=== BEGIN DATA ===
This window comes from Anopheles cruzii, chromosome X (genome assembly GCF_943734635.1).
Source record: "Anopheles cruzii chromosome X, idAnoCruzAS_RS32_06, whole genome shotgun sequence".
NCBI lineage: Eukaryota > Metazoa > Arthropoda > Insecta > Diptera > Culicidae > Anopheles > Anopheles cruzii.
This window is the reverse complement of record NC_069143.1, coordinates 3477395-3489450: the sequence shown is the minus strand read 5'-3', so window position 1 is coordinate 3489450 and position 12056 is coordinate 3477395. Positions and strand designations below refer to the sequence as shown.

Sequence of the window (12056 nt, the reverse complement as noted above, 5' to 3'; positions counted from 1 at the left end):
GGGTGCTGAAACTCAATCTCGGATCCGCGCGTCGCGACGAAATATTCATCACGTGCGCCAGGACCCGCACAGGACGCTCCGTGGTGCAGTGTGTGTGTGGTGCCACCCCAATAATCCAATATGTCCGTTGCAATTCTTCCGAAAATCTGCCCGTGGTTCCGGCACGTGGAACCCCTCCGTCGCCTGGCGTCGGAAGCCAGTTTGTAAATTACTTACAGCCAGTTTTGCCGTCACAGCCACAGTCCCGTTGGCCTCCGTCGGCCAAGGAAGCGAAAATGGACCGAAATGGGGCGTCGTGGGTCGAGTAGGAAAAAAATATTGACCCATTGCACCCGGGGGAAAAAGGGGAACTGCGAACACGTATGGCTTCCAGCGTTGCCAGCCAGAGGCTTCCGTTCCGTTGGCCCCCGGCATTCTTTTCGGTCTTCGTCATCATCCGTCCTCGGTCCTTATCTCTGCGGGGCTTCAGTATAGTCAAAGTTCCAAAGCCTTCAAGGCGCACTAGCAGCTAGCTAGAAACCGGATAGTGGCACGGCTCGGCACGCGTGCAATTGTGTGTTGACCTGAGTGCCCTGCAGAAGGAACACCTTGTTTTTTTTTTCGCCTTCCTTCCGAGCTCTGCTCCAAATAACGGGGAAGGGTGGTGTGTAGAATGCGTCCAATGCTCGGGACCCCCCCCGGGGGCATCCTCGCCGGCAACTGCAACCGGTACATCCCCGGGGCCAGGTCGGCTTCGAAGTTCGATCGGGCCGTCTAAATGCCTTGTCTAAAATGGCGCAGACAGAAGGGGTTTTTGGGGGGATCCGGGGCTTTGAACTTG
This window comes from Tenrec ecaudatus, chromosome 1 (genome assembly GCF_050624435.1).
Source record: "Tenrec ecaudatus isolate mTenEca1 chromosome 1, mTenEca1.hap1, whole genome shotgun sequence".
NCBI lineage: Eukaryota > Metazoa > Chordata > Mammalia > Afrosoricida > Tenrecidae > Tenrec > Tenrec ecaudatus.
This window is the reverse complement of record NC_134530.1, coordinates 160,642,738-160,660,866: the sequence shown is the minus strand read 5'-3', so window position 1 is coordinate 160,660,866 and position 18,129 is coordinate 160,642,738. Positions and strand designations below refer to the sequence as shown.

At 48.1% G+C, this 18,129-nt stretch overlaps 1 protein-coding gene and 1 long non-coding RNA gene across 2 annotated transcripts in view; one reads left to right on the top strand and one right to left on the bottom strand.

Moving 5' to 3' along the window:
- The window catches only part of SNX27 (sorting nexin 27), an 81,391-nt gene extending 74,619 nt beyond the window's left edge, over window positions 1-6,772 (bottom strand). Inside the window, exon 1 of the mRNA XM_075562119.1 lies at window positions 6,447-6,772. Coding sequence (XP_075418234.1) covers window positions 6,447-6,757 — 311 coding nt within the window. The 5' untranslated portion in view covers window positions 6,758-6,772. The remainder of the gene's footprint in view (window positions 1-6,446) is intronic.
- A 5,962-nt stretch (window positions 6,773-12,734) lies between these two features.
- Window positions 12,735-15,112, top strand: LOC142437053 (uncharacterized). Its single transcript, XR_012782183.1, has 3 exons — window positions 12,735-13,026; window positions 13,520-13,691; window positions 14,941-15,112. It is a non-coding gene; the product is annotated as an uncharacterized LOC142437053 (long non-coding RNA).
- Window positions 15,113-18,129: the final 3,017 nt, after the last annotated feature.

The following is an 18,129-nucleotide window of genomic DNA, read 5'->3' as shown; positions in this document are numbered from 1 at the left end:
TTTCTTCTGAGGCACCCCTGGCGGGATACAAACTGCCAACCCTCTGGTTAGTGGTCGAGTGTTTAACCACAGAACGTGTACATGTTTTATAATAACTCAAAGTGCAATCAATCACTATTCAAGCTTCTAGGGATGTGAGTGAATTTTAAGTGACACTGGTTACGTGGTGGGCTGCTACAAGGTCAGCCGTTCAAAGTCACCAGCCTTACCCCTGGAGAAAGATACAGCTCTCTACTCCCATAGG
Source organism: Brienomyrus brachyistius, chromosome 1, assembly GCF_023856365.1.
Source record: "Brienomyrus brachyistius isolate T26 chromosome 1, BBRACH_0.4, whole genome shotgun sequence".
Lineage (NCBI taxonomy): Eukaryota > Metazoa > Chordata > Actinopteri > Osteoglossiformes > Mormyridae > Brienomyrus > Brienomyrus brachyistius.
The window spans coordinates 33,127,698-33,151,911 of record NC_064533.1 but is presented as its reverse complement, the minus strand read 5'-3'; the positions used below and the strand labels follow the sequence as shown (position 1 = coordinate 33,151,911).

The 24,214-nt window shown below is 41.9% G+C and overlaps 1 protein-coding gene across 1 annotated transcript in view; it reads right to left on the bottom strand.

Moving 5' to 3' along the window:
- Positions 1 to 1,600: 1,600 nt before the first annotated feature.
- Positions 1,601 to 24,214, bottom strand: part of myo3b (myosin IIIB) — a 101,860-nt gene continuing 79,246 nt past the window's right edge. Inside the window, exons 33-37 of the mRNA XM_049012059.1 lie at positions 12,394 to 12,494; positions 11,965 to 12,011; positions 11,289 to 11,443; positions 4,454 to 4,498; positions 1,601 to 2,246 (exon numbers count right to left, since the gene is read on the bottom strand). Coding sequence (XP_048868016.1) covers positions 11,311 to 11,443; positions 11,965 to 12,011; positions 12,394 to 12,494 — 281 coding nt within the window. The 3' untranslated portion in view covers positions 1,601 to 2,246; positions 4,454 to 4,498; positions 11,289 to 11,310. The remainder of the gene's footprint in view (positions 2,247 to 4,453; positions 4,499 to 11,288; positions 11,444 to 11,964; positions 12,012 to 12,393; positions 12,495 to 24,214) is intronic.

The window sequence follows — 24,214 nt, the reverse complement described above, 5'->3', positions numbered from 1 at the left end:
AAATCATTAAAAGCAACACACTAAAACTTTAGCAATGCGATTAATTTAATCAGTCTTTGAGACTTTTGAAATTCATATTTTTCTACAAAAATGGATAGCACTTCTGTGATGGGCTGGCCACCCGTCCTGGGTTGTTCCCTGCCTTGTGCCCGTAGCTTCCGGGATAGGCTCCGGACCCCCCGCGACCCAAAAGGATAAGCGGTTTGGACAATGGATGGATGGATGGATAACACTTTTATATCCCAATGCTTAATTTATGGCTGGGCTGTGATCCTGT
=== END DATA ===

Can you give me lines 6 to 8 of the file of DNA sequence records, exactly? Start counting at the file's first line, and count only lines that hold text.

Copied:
GGGTGCTGAAACTCAATCTCGGATCCGCGCGTCGCGACGAAATATTCATCACGTGCGCCAGGACCCGCACAGGACGCTCCGTGGTGCAGTGTGTGTGTGGTGCCACCCCAATAATCCAATATGTCCGTTGCAATTCTTCCGAAAATCTGCCCGTGGTTCCGGCACGTGGAACCCCTCCGTCGCCTGGCGTCGGAAGCCAGTTTGTAAATTACTTACAGCCAGTTTTGCCGTCACAGCCACAGTCCCGTTGGCCTCCGTCGGCCAAGGAAGCGAAAATGGACCGAAATGGGGCGTCGTGGGTCGAGTAGGAAAAAAATATTGACCCATTGCACCCGGGGGAAAAAGGGGAACTGCGAACACGTATGGCTTCCAGCGTTGCCAGCCAGAGGCTTCCGTTCCGTTGGCCCCCGGCATTCTTTTCGGTCTTCGTCATCATCCGTCCTCGGTCCTTATCTCTGCGGGGCTTCAGTATAGTCAAAGTTCCAAAGCCTTCAAGGCGCACTAGCAGCTAGCTAGAAACCGGATAGTGGCACGGCTCGGCACGCGTGCAATTGTGTGTTGACCTGAGTGCCCTGCAGAAGGAACACCTTGTTTTTTTTTTCGCCTTCCTTCCGAGCTCTGCTCCAAATAACGGGGAAGGGTGGTGTGTAGAATGCGTCCAATGCTCGGGACCCCCCCCGGGGGCATCCTCGCCGGCAACTGCAACCGGTACATCCCCGGGGCCAGGTCGGCTTCGAAGTTCGATCGGGCCGTCTAAATGCCTTGTCTAAAATGGCGCAGACAGAAGGGGTTTTTGGGGGGATCCGGGGCTTTGAACTTG
This window comes from Tenrec ecaudatus, chromosome 1 (genome assembly GCF_050624435.1).
Source record: "Tenrec ecaudatus isolate mTenEca1 chromosome 1, mTenEca1.hap1, whole genome shotgun sequence".